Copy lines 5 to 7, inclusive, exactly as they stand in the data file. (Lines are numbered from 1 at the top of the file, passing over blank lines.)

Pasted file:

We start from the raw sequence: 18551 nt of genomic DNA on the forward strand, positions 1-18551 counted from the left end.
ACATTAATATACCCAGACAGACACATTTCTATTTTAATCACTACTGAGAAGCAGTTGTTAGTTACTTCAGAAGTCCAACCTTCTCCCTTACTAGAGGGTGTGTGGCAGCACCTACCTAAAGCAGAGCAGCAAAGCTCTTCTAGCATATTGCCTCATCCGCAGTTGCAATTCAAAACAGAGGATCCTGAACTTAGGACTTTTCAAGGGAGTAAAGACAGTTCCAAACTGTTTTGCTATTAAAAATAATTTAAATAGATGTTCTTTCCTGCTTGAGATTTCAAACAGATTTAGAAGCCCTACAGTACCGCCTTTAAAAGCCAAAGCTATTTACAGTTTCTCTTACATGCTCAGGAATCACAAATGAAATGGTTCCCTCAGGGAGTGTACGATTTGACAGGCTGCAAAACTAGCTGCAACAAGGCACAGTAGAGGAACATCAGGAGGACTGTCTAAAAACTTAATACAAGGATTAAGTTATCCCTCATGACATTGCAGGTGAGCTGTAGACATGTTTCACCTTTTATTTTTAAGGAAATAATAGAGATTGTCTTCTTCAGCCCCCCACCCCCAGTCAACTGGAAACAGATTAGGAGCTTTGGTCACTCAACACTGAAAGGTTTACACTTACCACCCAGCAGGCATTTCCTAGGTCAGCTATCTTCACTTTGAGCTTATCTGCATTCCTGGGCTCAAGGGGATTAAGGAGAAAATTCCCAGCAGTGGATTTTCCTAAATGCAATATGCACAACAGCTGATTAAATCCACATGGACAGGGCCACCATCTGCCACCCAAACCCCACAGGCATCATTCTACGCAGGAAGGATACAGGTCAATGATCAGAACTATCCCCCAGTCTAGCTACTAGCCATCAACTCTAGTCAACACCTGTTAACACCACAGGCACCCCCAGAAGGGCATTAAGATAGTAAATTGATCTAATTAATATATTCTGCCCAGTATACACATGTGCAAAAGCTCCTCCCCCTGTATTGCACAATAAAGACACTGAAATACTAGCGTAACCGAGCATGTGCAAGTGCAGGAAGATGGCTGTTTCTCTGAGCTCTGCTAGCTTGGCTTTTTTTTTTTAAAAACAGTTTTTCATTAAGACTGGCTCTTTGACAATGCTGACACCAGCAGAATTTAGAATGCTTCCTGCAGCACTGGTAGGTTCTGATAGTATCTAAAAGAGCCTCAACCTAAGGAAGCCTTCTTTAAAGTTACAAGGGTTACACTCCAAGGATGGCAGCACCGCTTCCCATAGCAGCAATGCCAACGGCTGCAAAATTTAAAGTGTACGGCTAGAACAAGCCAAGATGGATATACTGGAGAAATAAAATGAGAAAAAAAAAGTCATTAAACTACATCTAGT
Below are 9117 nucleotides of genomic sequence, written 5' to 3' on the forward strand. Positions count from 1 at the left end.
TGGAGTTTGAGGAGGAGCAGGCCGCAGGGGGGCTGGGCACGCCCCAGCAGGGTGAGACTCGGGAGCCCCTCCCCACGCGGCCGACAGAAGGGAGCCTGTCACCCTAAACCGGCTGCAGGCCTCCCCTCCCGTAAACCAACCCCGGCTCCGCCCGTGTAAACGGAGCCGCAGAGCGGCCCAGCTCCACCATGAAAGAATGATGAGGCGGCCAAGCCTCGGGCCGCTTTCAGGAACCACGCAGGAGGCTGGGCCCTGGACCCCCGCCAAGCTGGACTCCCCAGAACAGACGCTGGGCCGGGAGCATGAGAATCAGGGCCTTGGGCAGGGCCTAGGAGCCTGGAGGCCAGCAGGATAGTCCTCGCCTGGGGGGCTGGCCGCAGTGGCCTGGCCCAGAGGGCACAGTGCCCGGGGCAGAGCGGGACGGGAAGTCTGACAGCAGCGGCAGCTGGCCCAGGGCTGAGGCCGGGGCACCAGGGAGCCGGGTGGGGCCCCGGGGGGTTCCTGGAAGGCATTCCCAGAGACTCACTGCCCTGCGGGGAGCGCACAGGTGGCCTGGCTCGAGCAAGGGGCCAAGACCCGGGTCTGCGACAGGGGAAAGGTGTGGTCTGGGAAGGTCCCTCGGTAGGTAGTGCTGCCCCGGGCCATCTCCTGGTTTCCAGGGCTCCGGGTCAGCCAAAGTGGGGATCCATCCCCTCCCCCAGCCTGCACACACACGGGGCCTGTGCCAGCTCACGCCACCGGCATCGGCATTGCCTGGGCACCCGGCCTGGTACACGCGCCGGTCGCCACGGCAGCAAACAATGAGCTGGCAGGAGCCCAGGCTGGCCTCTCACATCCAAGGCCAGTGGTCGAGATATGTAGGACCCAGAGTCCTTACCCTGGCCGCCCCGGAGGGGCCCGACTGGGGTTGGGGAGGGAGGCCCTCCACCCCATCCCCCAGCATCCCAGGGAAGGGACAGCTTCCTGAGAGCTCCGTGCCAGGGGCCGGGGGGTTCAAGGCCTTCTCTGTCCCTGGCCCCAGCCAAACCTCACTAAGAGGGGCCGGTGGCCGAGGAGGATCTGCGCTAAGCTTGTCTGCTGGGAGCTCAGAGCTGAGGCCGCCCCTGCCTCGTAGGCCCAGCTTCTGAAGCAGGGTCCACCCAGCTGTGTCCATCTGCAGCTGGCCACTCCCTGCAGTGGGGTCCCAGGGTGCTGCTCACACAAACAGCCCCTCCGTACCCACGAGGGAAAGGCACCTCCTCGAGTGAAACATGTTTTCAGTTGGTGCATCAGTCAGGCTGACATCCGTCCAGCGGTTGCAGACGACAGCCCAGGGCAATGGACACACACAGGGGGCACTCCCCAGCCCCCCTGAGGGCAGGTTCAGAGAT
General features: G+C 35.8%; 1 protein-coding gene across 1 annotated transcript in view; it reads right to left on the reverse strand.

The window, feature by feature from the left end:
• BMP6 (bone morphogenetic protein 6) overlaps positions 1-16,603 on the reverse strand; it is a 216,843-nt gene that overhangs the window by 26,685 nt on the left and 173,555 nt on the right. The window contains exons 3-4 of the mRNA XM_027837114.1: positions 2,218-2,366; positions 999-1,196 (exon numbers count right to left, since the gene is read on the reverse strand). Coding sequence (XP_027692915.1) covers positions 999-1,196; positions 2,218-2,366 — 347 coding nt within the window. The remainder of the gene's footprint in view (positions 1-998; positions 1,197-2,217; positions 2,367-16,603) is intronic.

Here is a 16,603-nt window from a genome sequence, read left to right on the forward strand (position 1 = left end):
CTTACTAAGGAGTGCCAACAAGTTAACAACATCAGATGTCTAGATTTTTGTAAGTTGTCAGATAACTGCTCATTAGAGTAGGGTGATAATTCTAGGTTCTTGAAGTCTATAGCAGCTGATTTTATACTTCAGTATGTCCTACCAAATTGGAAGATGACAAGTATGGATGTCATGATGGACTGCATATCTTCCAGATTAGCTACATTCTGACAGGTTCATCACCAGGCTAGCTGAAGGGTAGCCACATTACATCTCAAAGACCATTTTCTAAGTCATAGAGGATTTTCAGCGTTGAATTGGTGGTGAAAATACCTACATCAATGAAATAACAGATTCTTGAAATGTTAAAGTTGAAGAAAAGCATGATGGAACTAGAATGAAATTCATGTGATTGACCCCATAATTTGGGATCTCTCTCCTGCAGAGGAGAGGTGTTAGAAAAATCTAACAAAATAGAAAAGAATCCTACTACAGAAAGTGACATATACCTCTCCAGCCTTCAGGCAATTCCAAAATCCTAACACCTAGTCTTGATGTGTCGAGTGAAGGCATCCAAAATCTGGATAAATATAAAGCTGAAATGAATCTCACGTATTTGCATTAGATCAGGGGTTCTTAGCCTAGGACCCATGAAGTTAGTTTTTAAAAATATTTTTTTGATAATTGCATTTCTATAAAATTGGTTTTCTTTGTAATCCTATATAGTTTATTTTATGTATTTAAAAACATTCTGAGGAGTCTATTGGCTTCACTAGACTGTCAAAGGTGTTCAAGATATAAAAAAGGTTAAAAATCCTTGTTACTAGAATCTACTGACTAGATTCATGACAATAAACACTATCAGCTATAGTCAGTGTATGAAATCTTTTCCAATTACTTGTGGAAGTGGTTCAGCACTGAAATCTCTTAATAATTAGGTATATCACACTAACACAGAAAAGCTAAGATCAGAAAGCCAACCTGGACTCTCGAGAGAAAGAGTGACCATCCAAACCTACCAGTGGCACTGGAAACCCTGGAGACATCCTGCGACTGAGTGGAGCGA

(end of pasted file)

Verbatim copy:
General features: G+C 35.8%; 1 protein-coding gene across 1 annotated transcript in view; it reads right to left on the reverse strand.

The window, feature by feature from the left end:
• BMP6 (bone morphogenetic protein 6) overlaps positions 1-16,603 on the reverse strand; it is a 216,843-nt gene that overhangs the window by 26,685 nt on the left and 173,555 nt on the right. The window contains exons 3-4 of the mRNA XM_027837114.1: positions 2,218-2,366; positions 999-1,196 (exon numbers count right to left, since the gene is read on the reverse strand). Coding sequence (XP_027692915.1) covers positions 999-1,196; positions 2,218-2,366 — 347 coding nt within the window. The remainder of the gene's footprint in view (positions 1-998; positions 1,197-2,217; positions 2,367-16,603) is intronic.